Staking Out a Place in Foursquare
By Judy Bolton- Fasman
Move over Twitter and Facebook, four square is no longer just for kids on the playground. It has been upgraded to Foursquare and dubbed the latest buzz-worthy mobile app (that's new media speak for application) in cyberspace.
While Facebook and Twitter revel in the minutia of teenagers' and babyboomers' lives - homework, yuck, here's pictures from a party you weren't invited to, doing mounds of laundry, broiling salmon for dinner - Foursquare asks, "Where are you?" and "Can I join you?" Those are the burning questions for a social person in her 20s and 30s.
Here's how it works. A Foursquare user "checks in" with his cell phone at a bar, restaurant or museum, alerting friends of his whereabouts so they can come by and join the party. "Planned serendipity" is how one enthusiast described Foursquare. Phone calls? So 20th century. Texting? So yesterday. Fans also like the intimacy of Foursquare - something they find lacking in Facebook and Twitter. Plus users of this latest social networking technology can control who follows them in real time.
As if tracking someone's virtual footprints wasn't fun enough, Foursquare uses elements of gaming and social competition. There are points to be earned and virtual badges to be pinned on players who go out early and often. Users who frequent the same place can be crowned "mayor" of that location.
Foursquare mayors can get very territorial about their municipalities. The New York Times reported that it's not unusual for people to rush down to their favorite watering hole just to hold on to their status as mayor. I'm not so protective of my turf. In fact, I'm happy to be deputy mayor on any given day. But alas sometimes that's just not possible.
Here are some examples of my potential Foursquare locations.
Sidelines. I lovingly refer to the sidelines of a soccer game as Siberia. Who says I don't travel?! Please feel free to join me and don't forget your thermal underwear.
Grocery store. Another place where I enjoy bragging rights is Whole Foods. (I can't wait for the Shaw's to reopen in Chestnut Hill. (Yet another potential Foursquare location of mine.) I could text from the produce aisle at least three or four times a week. Join me amid the cilantro (my new favorite herb for salads and soups) and the organic arugula.
Peet's. My office. The place where I conduct the important business of catching up with friends or networking. I also write at Peet's, but when I have to knuckle down I go to a Starbucks off my grid.
The gym. I'm not exactly a gym rat, but I go a lot. Exercise followed by steam room, sauna and shower clears my head. Usually I can't spare the time to see this luxury routine through. But I always use my time wisely on the floor by reading on the stationary bike. That means anything from research articles to manuscripts by my writing workshop buddies. I also have a pencil lodged in my hair bun just in case a brilliant, or not so brilliant, thought comes to mind. I can't tell you how many times I could have changed the world if I had just remembered to write down my ideas.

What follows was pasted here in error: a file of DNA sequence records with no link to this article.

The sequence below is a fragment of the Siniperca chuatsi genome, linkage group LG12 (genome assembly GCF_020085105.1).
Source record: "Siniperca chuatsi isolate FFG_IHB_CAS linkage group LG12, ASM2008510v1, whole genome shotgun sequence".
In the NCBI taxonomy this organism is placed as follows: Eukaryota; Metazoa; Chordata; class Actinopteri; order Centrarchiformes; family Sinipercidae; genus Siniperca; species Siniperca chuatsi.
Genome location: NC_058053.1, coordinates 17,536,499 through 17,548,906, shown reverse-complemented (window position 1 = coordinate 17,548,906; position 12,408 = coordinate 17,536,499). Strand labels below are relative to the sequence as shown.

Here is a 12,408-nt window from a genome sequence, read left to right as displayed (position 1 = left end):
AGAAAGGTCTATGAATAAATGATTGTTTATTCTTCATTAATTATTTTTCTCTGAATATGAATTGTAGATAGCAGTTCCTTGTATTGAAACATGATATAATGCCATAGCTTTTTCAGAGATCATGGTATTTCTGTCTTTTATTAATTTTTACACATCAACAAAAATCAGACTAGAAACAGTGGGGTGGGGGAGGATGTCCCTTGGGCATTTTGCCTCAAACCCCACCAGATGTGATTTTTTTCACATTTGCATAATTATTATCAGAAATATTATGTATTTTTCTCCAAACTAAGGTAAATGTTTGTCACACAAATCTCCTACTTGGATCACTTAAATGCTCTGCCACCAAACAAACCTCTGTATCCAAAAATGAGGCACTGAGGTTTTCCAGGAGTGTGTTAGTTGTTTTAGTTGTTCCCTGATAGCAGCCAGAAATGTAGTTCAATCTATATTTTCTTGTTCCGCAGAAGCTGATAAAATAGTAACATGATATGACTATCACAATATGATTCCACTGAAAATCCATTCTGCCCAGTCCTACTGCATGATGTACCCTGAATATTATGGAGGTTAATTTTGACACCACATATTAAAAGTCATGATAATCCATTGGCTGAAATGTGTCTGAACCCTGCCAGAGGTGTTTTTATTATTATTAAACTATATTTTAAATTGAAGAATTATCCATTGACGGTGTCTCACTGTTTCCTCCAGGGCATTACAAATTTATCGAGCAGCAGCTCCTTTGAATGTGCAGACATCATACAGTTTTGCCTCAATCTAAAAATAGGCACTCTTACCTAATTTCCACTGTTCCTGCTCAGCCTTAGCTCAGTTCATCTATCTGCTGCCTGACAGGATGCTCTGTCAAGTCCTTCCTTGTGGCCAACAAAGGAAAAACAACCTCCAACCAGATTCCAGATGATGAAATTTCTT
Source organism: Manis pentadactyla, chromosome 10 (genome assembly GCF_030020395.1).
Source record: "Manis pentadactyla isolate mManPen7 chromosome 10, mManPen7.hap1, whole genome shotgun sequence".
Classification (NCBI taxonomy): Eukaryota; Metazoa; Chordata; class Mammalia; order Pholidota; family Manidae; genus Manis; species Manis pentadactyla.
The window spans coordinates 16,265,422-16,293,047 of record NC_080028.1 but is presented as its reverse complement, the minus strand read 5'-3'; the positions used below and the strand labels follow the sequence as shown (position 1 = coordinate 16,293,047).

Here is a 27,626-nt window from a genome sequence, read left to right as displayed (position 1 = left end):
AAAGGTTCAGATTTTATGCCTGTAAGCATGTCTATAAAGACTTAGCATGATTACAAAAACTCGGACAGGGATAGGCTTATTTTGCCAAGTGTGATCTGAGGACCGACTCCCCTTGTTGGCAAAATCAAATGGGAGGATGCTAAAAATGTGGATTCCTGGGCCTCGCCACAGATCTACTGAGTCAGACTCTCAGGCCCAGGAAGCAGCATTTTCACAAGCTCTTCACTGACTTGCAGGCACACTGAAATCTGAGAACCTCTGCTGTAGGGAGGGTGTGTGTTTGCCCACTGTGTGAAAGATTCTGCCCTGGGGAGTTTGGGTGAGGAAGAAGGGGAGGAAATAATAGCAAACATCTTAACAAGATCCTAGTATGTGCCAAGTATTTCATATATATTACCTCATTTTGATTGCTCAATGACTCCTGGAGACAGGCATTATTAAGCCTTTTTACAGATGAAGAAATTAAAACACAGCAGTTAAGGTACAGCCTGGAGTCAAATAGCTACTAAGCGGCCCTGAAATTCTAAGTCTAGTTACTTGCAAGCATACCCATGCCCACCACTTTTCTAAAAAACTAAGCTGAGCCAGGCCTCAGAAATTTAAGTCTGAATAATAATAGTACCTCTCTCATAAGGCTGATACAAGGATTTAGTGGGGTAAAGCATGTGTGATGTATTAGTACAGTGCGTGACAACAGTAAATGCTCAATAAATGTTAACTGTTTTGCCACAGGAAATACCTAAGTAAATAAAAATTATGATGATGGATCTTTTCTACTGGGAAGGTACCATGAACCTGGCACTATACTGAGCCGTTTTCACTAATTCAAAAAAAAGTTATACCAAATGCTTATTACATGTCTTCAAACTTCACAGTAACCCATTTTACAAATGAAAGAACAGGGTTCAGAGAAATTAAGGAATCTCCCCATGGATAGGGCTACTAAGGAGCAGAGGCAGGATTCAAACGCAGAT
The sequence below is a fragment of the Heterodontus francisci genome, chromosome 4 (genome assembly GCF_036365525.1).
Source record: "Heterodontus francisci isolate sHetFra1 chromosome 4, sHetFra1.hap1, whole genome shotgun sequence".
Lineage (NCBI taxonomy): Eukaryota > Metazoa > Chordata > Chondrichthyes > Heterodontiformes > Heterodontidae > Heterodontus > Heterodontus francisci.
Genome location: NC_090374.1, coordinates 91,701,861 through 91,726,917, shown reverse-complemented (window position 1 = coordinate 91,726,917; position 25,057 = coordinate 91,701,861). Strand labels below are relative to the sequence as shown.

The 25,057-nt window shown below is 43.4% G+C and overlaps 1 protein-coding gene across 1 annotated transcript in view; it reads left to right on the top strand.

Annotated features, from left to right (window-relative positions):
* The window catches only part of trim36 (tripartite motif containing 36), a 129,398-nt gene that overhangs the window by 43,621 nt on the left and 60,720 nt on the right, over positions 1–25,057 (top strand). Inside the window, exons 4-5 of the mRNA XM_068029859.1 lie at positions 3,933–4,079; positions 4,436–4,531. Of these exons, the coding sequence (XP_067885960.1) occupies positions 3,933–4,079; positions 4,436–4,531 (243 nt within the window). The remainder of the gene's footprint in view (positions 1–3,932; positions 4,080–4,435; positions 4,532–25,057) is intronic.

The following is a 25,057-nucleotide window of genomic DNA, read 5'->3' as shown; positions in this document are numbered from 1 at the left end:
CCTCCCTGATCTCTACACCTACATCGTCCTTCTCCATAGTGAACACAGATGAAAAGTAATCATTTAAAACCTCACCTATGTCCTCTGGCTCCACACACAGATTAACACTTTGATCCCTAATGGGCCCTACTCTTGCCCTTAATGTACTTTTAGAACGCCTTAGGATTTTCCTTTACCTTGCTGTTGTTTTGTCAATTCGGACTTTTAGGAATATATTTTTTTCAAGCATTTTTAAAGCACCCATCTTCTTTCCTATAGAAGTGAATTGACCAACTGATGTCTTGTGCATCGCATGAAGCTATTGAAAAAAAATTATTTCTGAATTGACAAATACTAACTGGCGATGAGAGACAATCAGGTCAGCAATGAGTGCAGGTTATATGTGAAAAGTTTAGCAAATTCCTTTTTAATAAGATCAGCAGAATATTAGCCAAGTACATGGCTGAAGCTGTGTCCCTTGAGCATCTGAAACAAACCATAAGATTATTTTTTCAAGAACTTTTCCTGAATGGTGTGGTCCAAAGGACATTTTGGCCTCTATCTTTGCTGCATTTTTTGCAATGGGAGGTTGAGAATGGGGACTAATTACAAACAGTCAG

Carpool line. If I get the timing right, I can get a choice space in line while fitting in a 20-minute nap. It's so refreshing to catch a few winks at the end of my children's notoriously long school days. If I don't feel like napping, hunkering down in the carpool line is yet another opportunity to read or jot down embryonic ideas that, let's be honest, rarely make it to gestation. But still, it feels productive and important to write them down.
My car. My car is my fiefdom. It serves as a closet, a library and portable restaurant. And now that I have Bluetooth, it's my second office. I'm ready for any situation - cold, boredom, hunger. I have the discarded clothes, the orphaned books and the granola wrappers in my trunk to prove it. No one starves during a 20-minute car ride on my watch.
The mall. Since I'm the personal shopper for my children and husband I go to the mall a lot. I'm always exchanging something until I finally get it right, be it size, color or style. I'm also on a first-name basis with many department store salespeople in the area.
By now you've correctly guessed that I'm not the hippest candidate for mayor of an edgy, urban Foursquare location. I'm more of a caballo de circo - a circus horse - my mother's Spanish expression for someone who has the same routine every day. (I'm also a pack mule.) While my itinerary may be predictable, I'm not in a rut. In fact, my life is as potentially exciting as a rousing game of four square.